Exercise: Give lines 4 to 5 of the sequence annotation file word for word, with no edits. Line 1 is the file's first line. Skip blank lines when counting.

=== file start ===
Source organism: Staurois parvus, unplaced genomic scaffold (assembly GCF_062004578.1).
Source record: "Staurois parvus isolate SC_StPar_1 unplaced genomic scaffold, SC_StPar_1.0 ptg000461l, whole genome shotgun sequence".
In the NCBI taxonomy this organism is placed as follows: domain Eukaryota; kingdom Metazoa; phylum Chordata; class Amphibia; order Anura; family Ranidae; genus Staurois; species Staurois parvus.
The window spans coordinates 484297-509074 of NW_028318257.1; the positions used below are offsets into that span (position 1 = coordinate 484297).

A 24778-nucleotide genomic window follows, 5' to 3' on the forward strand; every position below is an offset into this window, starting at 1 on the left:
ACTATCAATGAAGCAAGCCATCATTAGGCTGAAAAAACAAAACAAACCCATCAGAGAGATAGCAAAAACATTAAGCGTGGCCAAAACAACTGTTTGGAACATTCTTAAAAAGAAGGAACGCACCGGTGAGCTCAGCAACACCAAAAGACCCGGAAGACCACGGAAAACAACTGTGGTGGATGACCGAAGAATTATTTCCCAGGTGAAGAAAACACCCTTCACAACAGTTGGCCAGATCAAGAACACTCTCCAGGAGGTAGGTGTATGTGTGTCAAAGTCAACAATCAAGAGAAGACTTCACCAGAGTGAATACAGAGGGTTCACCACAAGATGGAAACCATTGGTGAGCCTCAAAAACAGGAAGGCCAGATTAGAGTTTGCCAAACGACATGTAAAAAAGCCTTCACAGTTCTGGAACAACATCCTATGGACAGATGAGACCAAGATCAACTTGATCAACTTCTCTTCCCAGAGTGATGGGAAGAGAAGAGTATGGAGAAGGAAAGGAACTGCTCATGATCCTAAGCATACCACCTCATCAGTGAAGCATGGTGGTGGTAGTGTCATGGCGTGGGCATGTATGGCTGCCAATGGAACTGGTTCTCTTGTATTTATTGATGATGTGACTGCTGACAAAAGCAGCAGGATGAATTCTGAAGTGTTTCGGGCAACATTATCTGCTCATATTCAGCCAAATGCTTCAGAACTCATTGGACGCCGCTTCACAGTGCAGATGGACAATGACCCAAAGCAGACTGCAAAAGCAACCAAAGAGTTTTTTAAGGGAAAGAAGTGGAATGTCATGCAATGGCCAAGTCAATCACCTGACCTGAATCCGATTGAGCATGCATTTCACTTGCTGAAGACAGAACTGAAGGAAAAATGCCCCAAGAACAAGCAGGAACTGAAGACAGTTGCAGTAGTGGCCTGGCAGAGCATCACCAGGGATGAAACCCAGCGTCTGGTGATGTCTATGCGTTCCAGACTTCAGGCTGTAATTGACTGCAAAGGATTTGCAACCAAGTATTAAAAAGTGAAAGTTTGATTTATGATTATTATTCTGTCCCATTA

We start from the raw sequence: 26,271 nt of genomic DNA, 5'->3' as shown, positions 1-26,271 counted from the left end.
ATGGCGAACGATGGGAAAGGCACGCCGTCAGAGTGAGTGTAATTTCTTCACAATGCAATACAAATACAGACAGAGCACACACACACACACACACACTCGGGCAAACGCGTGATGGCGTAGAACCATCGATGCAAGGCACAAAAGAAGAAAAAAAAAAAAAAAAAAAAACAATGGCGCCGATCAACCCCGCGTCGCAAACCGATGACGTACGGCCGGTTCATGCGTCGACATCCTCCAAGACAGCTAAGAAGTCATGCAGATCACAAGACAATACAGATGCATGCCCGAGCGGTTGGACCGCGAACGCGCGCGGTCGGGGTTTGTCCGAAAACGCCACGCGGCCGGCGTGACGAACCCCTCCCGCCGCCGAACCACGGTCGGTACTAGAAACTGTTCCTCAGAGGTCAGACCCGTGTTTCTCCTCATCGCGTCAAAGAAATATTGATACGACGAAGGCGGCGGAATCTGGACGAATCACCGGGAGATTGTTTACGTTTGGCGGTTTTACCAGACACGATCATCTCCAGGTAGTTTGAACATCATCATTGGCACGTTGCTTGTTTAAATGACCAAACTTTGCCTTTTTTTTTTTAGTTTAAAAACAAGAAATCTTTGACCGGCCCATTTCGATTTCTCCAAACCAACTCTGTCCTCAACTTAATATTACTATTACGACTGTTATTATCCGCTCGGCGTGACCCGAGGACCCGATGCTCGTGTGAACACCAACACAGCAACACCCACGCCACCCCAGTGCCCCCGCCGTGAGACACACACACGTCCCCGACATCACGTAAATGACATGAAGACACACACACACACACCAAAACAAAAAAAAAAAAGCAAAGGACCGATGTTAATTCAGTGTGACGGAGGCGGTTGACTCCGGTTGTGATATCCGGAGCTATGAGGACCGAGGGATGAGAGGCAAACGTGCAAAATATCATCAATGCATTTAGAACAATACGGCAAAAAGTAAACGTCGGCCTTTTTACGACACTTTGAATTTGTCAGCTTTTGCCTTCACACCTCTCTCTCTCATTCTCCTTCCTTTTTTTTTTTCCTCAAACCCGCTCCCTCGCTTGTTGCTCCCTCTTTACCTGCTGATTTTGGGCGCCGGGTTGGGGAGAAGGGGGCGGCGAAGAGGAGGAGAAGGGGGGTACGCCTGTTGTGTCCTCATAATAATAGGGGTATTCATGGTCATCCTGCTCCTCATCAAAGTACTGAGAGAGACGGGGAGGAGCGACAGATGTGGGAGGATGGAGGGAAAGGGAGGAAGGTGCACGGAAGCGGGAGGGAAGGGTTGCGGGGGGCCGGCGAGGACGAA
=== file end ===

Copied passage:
The window spans coordinates 484297-509074 of NW_028318257.1; the positions used below are offsets into that span (position 1 = coordinate 484297).

A 24778-nucleotide genomic window follows, 5' to 3' on the forward strand; every position below is an offset into this window, starting at 1 on the left: